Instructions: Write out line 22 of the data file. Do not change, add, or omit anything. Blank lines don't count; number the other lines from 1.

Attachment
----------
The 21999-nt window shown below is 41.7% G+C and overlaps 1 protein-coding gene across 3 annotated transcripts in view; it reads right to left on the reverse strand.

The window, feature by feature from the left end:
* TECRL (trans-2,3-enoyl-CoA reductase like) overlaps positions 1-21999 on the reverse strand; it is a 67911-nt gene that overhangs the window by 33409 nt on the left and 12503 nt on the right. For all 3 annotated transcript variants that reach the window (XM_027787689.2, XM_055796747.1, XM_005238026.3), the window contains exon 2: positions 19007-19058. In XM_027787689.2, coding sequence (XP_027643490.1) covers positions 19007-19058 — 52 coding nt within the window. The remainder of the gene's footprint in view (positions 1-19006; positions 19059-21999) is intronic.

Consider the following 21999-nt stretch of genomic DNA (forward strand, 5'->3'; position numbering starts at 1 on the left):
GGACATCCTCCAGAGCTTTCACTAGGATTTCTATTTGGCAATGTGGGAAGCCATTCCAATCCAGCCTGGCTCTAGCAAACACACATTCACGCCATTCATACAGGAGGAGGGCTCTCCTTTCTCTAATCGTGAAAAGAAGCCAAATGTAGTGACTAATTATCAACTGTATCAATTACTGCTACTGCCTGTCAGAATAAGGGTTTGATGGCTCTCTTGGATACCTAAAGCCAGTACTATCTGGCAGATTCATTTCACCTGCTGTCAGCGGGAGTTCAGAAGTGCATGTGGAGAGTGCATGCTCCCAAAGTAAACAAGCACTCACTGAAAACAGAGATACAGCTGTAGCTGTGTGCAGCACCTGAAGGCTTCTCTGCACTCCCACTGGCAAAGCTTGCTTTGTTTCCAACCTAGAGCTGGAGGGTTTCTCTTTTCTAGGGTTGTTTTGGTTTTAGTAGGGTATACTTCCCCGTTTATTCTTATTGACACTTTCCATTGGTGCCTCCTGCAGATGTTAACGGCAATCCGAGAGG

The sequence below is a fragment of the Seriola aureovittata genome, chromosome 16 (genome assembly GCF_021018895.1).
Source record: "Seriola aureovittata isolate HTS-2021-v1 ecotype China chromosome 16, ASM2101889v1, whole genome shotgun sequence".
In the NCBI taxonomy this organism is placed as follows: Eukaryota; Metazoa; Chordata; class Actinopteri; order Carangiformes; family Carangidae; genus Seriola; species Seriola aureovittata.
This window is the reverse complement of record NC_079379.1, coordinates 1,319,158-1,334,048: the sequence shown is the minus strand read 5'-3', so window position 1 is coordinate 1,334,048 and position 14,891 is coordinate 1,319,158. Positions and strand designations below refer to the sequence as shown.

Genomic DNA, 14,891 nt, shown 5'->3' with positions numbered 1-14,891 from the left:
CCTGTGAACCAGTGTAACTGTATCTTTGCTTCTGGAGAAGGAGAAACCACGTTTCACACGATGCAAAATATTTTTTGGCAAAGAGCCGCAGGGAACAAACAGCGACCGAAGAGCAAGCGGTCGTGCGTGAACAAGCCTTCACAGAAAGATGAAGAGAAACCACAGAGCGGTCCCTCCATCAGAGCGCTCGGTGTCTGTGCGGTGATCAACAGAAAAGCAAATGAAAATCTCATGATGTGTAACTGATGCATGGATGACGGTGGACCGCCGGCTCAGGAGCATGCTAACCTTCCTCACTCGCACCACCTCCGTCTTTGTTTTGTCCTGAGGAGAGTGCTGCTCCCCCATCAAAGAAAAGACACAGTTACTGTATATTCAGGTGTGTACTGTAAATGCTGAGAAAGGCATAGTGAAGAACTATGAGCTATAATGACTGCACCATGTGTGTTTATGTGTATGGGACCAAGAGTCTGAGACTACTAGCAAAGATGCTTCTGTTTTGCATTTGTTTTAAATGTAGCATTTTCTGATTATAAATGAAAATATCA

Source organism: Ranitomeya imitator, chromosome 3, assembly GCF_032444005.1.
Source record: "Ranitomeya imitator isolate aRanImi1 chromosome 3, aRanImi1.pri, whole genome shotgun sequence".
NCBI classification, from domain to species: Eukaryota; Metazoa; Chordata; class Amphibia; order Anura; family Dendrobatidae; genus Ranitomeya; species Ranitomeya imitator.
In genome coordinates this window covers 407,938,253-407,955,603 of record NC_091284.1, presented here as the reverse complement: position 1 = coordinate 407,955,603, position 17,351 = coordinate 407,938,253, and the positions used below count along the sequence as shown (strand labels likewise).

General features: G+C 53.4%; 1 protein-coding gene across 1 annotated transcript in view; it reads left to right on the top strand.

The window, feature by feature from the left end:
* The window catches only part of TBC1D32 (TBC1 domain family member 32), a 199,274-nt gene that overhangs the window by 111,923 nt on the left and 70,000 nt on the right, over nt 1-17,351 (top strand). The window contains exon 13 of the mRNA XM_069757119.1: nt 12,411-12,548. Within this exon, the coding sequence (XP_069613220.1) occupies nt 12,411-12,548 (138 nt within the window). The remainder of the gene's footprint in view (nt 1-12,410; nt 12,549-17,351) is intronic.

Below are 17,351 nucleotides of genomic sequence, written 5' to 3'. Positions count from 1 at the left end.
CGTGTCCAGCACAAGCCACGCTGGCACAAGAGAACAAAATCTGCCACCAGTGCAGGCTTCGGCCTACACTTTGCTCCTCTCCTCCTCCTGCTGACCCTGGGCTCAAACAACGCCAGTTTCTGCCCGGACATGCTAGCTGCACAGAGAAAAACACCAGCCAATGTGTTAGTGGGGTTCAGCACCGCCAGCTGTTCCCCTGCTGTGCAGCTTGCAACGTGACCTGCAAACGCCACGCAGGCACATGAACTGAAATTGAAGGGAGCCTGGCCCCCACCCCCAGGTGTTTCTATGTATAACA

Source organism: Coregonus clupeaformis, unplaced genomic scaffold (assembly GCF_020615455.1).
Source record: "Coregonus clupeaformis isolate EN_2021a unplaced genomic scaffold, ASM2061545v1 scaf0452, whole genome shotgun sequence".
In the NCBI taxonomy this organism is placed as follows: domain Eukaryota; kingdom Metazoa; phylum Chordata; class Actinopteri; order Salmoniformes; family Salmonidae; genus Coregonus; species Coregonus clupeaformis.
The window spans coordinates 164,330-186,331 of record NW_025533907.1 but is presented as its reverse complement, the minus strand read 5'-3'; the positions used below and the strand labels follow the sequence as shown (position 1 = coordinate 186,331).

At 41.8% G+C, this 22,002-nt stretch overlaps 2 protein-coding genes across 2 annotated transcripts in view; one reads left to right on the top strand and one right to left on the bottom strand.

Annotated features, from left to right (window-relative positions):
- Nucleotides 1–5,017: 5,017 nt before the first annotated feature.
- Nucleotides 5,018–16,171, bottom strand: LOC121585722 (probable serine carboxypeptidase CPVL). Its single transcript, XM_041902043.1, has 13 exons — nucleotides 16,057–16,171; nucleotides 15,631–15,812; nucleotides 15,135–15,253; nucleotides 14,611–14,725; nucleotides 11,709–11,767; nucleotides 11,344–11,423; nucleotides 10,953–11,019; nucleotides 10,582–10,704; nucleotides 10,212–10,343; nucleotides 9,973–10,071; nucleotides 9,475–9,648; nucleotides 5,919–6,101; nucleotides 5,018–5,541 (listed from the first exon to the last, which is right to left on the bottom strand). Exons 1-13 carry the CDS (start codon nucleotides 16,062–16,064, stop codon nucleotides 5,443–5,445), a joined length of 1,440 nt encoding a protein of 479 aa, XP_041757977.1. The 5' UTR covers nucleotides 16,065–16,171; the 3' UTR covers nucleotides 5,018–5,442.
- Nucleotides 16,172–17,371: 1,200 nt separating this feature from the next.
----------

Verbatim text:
Source record: "Coregonus clupeaformis isolate EN_2021a unplaced genomic scaffold, ASM2061545v1 scaf0452, whole genome shotgun sequence".